‘People can put you on a pedestal. That was me trying to say I’m only human,’ she says of the Twitter exchange. These days though Tems no longer feels the need to be reactive. ‘I just kind of moved on from that so I don’t really give any energy at all. I don’t care any more. I’m just so happy and in a state of thankfulness. I don’t mind whatever people think. I’m okay with opinions,’ she says, referencing her earlier declaration of embracing unconditional self-love. It doesn’t mean people haven’t stopped having them. She received death threats for being allegedly pregnant with rapper Future’s baby (they’ve never even met). Then earlier this year a previous collaborator ALT Jacob went on a podcast and claimed that Tems didn’t originally want to clear the sample of her song ‘Higher’ for the now Grammy award-winning feature on ‘Wait For U’. Fans swarmed the comments to give their opinion on whether Tems was in the right or not (even though this was categorically untrue). It got so heated that Tems took to Twitter to debunk the rumours, even offering the producer $1 million (£785,000) to ‘stop telling lies’.‘Born in the Wild is how I feel the world is. I really feel like the world is a wilderness, like the world sometimes feels like a jungle where there’s lions and there’s sheep and there’s monkeys,’ she says. ‘It feels like a fight for survival and I just want to represent courage, bravery and authenticity. The world has completely changed in the past four years.’

Tems in the wild (Tems by Amber Pinkerton and ES Magazine)
Tems in the wild (Tems by Amber Pinkerton and ES Magazine)

One of the scariest developments in these four years has been artificial intelligence, which has been overhauling entire industries — especially music. It is something that led more than 200 artists, including J Balvin, Billie Eilish, Katy Perry and Kacey Musgraves, to sign an open letter organised by the non-profit Artist Rights Alliance, urging AI developers, technology companies, platforms and digital services to ‘cease the use of artificial intelligence to infringe upon and devalue the rights of human artists.’

Last month FKA Twigs went as far as attending a congressional hearing to call out the technology’s exploitative nature, demanding that without regulation, ‘careers and livelihoods are in jeopardy’ — noting how deep fakes, voice cloning and AI-generated music would play havoc in the industry.

While Tems acknowledges the need for regulation, she is not fearful of the oncoming AI revolution. ‘No real artist should be threatened by AI. Art cannot be disrupted,’ she says. ‘There’s no depth. There’s no person to connect with on the other side of an AI song or image. And that connection is irreplaceable.’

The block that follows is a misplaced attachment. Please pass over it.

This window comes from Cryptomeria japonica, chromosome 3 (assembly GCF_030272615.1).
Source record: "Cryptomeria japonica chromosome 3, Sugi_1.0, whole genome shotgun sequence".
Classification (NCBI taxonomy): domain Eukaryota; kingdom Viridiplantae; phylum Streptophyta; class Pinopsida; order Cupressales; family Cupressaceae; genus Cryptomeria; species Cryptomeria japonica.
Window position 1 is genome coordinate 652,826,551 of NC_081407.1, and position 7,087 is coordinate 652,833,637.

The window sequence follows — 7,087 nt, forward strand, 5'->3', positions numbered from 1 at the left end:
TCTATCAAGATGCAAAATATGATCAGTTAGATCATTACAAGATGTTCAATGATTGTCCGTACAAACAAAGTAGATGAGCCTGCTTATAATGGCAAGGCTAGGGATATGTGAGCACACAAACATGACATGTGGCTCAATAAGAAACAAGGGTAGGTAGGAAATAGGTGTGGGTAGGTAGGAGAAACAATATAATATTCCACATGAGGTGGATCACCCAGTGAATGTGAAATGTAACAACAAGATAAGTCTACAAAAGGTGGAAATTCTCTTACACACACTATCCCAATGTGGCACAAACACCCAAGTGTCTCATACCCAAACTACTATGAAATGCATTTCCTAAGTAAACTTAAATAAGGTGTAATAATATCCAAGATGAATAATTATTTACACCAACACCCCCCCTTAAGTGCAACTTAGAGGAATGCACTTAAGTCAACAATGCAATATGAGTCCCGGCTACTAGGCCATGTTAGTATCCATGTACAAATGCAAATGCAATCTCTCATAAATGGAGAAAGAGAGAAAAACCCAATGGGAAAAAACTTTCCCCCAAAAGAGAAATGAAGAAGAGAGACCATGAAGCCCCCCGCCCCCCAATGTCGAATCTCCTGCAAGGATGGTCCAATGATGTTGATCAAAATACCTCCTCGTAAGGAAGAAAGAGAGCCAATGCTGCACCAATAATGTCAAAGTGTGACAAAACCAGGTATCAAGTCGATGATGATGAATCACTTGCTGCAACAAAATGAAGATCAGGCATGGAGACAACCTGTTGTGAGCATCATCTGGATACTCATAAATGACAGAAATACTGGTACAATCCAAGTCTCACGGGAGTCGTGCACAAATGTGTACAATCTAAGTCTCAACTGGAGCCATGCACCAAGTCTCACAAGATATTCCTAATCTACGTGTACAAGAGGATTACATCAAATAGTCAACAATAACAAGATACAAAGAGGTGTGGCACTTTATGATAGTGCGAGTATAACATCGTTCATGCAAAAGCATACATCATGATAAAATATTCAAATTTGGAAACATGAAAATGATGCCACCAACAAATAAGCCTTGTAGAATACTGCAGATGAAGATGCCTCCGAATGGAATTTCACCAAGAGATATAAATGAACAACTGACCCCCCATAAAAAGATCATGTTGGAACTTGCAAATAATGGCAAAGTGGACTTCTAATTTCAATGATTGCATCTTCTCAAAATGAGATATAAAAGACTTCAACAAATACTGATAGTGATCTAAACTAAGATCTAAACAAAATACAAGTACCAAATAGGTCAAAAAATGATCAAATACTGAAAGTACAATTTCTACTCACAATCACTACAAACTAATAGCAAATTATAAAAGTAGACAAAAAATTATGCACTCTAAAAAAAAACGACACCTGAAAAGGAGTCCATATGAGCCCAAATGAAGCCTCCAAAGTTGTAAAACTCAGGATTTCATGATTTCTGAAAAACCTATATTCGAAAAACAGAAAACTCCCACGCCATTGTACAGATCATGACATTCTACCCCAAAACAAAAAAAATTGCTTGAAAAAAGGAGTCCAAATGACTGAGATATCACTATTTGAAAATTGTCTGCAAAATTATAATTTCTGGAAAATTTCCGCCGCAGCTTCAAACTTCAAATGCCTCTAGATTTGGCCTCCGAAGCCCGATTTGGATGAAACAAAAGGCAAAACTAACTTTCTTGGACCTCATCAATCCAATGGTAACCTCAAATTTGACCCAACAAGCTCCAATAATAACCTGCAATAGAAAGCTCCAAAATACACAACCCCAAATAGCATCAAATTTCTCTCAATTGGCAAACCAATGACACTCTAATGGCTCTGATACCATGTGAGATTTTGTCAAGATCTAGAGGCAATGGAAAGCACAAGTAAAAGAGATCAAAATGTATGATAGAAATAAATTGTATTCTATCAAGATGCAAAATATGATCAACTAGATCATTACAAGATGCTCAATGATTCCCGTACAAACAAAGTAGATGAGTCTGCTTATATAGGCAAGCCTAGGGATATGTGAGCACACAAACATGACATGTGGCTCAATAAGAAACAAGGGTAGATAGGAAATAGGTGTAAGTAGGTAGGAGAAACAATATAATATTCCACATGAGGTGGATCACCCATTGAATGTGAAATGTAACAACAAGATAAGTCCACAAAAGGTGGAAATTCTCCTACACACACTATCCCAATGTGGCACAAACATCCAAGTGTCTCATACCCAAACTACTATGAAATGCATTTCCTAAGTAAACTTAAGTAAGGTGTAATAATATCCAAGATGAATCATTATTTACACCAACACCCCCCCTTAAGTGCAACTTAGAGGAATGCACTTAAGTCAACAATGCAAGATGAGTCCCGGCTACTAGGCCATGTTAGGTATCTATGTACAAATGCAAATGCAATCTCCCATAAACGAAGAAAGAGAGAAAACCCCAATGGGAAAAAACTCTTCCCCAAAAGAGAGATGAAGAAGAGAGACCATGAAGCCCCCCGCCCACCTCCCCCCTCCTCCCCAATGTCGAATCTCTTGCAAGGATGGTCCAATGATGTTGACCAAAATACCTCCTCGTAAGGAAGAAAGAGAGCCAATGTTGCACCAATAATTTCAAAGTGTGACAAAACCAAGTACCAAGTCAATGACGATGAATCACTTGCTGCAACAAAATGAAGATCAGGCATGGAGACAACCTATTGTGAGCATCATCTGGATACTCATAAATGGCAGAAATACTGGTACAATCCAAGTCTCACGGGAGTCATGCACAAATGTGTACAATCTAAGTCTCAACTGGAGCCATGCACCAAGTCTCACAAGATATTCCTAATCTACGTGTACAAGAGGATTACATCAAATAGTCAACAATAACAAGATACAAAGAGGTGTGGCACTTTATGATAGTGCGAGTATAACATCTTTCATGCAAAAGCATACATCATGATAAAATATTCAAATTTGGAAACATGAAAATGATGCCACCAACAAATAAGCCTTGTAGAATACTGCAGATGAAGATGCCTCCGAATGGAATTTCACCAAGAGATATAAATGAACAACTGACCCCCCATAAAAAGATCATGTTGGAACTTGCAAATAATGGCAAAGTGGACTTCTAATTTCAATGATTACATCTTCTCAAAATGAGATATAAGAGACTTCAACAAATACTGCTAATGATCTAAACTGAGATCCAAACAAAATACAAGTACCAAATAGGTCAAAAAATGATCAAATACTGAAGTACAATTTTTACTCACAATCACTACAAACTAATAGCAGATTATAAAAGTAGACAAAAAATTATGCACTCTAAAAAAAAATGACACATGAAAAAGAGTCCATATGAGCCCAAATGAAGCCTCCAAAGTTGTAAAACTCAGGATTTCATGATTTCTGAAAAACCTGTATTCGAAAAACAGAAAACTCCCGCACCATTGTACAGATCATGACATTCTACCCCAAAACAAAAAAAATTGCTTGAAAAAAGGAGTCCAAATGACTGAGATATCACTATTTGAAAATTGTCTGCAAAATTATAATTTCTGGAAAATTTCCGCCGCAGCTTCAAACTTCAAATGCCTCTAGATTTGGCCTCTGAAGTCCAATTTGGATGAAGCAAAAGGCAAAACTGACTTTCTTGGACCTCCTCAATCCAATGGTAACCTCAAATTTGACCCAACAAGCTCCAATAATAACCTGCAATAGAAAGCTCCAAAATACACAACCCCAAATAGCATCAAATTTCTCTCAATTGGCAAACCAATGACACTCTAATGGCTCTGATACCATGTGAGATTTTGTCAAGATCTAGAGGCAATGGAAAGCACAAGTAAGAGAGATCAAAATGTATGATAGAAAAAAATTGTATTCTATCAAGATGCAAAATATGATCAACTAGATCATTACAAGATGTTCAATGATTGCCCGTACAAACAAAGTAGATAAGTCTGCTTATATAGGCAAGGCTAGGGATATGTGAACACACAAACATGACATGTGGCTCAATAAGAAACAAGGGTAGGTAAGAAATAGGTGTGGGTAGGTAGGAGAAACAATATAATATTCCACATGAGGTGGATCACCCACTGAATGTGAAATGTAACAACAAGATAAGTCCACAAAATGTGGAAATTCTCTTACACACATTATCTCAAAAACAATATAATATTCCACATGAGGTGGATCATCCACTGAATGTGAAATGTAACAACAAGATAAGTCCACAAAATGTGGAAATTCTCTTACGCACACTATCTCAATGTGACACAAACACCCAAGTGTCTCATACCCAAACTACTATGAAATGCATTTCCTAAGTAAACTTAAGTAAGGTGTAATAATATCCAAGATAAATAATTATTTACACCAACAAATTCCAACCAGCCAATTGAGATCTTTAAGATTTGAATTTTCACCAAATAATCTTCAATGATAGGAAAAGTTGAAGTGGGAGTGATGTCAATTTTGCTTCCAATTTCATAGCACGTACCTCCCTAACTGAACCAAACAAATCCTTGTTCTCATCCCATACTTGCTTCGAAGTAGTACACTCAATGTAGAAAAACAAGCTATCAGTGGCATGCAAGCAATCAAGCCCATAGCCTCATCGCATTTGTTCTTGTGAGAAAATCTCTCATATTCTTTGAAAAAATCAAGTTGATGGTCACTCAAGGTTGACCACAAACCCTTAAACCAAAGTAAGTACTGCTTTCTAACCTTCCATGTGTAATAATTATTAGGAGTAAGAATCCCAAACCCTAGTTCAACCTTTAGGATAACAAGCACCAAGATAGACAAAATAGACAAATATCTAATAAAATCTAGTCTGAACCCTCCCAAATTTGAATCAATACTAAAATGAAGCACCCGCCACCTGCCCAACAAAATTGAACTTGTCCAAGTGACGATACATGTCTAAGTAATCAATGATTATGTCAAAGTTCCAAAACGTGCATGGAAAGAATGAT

Tems knows about the importance of connection, with her fan base ‘The Rebel Gang’ constantly espousing how much her music has meant to them. The comments section under Tems’ music videos typically goes something like this: a former prison inmate thanking the Nigerian-born, London-based singer for getting them through their darkest hour. Someone declaring that their soul has been healed by her deep vibrato voice and spiritually crafted lyrics.

For Tems, this is what art is meant to do. ‘I went to a museum the other day and I was looking at a painting. It was depicting one of the world wars, and in my mind I was thinking, “I wonder what she was feeling when she drew this,”’ she says. ‘You have to think, the audience are creators, too, and they don’t want to create with synthetic emotions.’

‘Born in the Wild’ is out Friday 7 June. Tems performs at Hammersmith’s Eventim Apollo on 11 & 12 June (eventimapollo.com)Alaïa Latex corset dress £2,290; Latex coat, £12,020 (alaia.com). MEJURI Dome ring, £68; chunky medium hoops, £88 (mejuri.com)TOM FORD Lurex evening dress, £2,050 (tomford.com). MEJURI Dome cuff, £148; Dome ring, £68; Patra medium hoops, £98 (mejuri.com)ALAIA dress £4,900 (alaia.com). MEJURI Dome cuff (right), £118; micro-pavé diamond Rivière bracelet, from £1,500; Dome ring, £68; chunky medium hoops, £88 (mejuri.com)

Photographer: Amber Pinkerton

Stylist: Jessica Skeete-Cross

Set Designers: Haleimah Darwish

Hair Stylist: Remi Laide

Make-Up Artist: Kayla Perez using Charlotte Tilbury 

Photographer’s Assistants: Scott Gallagher and Alistair McVeigh

Digi Tech: Dave English

Stylist’s Assistant: Anastasie Tshichimbi

Tailor: Aylin

This shoot was supported by Mejuri